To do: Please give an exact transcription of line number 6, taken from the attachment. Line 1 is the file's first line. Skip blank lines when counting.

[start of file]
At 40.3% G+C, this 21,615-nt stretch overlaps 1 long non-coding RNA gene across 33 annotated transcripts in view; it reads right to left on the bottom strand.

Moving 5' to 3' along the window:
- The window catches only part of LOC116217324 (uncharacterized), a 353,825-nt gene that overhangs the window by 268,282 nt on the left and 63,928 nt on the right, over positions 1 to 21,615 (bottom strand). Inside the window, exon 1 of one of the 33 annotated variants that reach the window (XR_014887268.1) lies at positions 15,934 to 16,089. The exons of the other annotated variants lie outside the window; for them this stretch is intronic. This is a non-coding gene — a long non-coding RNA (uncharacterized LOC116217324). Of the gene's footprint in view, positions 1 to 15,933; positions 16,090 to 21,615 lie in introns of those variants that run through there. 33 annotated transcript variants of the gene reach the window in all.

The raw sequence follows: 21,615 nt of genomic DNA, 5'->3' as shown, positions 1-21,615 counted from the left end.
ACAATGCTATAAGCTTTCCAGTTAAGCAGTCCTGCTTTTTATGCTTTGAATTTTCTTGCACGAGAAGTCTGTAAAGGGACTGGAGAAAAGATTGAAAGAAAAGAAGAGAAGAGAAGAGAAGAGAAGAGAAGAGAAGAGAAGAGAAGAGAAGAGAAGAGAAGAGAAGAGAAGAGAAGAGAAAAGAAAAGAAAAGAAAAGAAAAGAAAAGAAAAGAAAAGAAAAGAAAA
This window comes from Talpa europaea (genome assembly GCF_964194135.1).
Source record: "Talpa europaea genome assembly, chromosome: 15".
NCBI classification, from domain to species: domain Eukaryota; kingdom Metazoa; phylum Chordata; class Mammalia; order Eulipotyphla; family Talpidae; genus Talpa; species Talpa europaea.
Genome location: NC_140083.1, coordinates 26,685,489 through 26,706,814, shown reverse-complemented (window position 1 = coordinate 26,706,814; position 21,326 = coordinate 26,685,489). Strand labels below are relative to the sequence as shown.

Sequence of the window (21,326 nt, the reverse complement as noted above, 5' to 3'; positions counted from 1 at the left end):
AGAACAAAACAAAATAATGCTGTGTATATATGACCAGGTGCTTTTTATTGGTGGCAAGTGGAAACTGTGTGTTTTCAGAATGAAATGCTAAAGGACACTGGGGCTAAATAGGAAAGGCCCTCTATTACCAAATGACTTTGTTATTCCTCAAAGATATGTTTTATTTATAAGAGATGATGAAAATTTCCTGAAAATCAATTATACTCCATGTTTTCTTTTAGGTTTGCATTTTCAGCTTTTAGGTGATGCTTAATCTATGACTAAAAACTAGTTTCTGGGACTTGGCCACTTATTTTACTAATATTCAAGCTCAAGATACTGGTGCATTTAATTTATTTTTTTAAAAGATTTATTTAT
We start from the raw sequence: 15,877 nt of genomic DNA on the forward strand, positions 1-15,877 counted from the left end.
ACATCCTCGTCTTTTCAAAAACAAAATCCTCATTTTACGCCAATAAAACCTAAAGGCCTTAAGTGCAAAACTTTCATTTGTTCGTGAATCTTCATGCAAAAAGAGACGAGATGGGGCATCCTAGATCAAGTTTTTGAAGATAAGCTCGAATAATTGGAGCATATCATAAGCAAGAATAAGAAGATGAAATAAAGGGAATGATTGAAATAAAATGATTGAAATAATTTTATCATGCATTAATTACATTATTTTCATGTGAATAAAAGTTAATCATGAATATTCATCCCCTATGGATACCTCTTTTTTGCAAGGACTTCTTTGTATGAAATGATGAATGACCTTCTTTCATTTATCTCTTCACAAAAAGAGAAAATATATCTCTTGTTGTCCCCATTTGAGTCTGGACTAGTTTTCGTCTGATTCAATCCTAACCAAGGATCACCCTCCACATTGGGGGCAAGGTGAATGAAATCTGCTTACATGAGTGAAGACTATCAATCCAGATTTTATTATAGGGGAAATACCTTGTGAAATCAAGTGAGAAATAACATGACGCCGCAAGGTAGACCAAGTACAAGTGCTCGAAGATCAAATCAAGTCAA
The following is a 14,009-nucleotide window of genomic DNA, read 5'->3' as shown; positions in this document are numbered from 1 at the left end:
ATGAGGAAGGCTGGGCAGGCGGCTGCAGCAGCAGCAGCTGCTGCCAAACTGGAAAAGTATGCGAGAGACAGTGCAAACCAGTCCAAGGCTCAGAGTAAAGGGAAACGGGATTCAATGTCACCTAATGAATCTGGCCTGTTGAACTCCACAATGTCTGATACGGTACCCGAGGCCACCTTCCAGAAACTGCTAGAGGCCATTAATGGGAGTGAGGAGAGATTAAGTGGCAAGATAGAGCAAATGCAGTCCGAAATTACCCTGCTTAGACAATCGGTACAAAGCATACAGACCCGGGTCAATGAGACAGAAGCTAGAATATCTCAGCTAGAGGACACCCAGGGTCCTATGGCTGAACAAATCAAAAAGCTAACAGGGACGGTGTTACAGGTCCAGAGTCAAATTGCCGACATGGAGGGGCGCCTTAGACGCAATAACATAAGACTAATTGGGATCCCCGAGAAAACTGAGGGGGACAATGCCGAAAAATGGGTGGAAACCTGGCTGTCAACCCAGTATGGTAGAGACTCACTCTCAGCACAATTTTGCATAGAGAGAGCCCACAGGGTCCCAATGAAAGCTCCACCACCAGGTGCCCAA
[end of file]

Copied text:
This window comes from Talpa europaea (genome assembly GCF_964194135.1).